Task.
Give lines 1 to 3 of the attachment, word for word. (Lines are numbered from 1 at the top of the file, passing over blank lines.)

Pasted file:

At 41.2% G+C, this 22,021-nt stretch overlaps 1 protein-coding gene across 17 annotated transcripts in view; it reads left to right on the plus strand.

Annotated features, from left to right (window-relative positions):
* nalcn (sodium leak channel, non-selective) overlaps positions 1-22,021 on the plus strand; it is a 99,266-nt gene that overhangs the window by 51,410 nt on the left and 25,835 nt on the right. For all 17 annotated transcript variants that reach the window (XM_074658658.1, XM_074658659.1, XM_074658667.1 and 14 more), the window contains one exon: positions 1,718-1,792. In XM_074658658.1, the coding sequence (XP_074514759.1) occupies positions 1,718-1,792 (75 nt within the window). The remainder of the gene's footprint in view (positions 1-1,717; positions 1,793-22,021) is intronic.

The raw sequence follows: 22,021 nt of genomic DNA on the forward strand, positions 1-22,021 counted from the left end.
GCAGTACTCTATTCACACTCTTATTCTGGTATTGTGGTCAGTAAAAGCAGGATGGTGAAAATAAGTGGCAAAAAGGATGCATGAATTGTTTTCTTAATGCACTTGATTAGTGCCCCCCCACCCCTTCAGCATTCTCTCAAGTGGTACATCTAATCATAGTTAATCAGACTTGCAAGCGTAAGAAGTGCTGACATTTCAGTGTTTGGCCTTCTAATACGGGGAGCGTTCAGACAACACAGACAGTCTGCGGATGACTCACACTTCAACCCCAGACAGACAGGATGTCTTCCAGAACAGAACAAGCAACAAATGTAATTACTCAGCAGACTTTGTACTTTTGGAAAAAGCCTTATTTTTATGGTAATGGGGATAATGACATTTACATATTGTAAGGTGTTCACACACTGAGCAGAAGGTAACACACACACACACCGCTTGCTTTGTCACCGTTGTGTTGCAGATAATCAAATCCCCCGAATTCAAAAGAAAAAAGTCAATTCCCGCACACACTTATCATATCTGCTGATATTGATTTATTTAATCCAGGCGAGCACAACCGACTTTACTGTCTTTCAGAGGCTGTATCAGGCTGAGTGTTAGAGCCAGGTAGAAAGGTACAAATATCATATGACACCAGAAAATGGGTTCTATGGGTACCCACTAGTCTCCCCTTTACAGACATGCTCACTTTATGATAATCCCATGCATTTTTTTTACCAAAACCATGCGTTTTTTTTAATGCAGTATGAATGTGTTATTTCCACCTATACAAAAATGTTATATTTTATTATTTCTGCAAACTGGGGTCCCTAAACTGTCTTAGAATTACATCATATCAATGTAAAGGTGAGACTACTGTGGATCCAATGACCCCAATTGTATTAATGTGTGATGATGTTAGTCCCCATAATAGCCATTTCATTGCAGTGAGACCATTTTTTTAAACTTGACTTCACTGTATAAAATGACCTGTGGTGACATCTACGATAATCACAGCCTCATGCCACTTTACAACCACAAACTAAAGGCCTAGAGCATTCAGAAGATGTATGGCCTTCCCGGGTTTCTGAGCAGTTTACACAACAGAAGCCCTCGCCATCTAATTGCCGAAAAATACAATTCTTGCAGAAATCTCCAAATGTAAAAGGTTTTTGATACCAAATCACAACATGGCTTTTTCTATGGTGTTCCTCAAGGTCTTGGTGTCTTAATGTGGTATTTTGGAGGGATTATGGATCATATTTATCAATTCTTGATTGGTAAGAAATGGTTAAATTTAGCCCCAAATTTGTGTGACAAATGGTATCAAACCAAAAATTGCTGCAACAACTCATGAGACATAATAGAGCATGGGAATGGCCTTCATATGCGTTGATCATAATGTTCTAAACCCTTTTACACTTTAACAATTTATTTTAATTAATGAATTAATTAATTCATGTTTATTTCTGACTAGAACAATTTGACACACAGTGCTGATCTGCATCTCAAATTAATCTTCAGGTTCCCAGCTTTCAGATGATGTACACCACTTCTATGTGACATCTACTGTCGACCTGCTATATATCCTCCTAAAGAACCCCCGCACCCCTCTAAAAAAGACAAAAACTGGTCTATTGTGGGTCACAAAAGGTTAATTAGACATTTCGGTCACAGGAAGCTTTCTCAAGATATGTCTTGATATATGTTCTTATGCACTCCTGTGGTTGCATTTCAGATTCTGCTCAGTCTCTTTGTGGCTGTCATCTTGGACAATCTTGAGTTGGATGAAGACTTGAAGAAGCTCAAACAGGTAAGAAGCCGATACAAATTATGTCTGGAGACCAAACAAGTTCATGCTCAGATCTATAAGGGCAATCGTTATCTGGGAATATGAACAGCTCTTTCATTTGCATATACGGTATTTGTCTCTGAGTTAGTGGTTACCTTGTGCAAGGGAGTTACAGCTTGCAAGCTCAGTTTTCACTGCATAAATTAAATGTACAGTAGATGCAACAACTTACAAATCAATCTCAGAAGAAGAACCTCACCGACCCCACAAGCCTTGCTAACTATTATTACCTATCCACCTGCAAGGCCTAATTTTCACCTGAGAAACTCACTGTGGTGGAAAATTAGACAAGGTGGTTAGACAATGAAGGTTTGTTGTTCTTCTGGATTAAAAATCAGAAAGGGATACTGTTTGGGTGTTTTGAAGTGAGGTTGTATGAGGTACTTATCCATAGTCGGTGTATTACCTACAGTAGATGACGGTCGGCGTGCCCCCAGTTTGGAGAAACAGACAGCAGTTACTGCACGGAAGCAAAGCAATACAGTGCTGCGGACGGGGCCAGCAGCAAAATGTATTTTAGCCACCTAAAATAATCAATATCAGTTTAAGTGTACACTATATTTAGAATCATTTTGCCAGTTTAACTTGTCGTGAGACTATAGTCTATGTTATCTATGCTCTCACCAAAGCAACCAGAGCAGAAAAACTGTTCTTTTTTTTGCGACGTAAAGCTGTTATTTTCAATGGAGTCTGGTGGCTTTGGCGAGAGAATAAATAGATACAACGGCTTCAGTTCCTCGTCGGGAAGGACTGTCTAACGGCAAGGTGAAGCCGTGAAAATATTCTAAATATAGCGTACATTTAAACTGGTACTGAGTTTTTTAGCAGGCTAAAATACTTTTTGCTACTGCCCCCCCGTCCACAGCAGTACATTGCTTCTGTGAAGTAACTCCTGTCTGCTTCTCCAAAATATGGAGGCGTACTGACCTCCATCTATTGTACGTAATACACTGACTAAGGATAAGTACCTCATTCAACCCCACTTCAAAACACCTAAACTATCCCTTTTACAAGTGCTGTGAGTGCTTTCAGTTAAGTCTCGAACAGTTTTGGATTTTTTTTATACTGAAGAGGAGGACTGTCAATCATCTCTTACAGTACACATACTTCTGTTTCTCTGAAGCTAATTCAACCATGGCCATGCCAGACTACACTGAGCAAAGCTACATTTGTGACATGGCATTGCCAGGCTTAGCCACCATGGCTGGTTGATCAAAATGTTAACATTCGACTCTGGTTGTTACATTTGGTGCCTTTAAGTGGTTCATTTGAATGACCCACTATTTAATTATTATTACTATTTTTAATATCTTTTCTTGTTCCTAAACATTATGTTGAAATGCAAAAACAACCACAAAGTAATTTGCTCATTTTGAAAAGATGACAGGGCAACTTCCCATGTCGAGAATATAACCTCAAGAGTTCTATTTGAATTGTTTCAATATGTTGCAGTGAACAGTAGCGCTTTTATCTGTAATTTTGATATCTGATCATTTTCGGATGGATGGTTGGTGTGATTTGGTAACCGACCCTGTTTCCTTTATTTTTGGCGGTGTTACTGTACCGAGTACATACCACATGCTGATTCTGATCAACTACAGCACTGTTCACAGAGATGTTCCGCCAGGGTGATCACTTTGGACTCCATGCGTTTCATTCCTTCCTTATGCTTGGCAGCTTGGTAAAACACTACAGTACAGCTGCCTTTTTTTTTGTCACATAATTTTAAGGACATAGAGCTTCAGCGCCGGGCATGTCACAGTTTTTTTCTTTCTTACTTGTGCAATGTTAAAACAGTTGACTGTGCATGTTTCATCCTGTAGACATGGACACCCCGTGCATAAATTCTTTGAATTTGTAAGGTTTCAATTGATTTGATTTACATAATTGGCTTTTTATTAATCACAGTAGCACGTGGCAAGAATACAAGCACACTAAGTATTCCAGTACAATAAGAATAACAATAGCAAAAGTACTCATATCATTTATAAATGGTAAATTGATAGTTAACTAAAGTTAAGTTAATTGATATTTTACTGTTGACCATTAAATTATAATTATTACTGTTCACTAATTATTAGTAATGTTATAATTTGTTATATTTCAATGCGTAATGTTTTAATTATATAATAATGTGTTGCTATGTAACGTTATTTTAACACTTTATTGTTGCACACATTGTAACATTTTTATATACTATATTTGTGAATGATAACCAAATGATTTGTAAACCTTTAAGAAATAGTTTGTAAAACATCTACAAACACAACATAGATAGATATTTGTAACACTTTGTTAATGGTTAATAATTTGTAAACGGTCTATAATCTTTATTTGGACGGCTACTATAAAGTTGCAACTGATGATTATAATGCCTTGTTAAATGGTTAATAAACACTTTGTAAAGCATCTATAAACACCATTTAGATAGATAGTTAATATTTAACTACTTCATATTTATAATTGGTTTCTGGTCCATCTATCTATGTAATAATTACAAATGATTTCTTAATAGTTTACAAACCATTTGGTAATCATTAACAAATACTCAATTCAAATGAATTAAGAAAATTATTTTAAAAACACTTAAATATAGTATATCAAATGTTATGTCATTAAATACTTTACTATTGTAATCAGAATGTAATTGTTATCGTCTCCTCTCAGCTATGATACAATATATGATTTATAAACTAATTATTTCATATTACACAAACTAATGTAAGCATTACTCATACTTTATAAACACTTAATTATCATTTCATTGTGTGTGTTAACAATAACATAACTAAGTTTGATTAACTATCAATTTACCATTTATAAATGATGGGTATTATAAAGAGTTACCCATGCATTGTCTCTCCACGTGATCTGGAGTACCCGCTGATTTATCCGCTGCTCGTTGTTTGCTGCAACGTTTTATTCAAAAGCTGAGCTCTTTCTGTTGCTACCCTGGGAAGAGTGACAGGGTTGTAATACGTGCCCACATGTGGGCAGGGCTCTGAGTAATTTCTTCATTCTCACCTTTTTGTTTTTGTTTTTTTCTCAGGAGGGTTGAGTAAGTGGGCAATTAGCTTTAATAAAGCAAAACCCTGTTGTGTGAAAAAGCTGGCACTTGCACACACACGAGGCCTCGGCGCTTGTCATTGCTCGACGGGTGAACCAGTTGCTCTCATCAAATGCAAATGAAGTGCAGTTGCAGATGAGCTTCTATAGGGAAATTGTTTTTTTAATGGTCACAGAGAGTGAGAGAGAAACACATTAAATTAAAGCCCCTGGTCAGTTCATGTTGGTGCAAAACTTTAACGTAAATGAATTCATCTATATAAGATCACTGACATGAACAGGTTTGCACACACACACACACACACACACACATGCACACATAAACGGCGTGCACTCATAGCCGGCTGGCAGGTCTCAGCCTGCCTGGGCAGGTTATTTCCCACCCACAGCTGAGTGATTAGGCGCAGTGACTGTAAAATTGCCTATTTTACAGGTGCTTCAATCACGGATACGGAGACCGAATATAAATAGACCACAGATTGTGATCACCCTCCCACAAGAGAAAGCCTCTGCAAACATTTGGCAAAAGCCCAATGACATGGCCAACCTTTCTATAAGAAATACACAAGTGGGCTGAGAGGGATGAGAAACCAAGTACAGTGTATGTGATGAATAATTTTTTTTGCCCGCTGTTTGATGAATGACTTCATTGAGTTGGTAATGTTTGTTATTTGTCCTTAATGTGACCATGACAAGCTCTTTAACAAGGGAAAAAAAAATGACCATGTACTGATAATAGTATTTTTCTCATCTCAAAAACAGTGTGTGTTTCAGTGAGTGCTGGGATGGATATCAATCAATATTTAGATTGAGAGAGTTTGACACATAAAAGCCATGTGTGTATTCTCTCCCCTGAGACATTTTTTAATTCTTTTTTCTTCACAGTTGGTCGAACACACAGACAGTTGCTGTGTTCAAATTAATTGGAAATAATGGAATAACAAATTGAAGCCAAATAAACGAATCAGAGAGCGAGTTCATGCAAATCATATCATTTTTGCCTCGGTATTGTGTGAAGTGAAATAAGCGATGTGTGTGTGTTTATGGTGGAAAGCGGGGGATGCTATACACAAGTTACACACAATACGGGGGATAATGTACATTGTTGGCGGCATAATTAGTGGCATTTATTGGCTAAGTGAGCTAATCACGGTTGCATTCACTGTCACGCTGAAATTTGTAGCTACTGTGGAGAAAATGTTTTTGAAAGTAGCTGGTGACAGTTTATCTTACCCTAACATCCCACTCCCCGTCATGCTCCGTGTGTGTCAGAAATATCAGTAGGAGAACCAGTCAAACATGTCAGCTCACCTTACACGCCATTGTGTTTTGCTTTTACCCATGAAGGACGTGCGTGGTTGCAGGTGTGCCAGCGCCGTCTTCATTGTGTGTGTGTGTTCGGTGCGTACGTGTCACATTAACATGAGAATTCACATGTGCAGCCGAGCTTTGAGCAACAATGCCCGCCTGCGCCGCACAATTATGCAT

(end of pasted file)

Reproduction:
At 41.2% G+C, this 22,021-nt stretch overlaps 1 protein-coding gene across 17 annotated transcripts in view; it reads left to right on the plus strand.

Annotated features, from left to right (window-relative positions):
* nalcn (sodium leak channel, non-selective) overlaps positions 1-22,021 on the plus strand; it is a 99,266-nt gene that overhangs the window by 51,410 nt on the left and 25,835 nt on the right. For all 17 annotated transcript variants that reach the window (XM_074658658.1, XM_074658659.1, XM_074658667.1 and 14 more), the window contains one exon: positions 1,718-1,792. In XM_074658658.1, the coding sequence (XP_074514759.1) occupies positions 1,718-1,792 (75 nt within the window). The remainder of the gene's footprint in view (positions 1-1,717; positions 1,793-22,021) is intronic.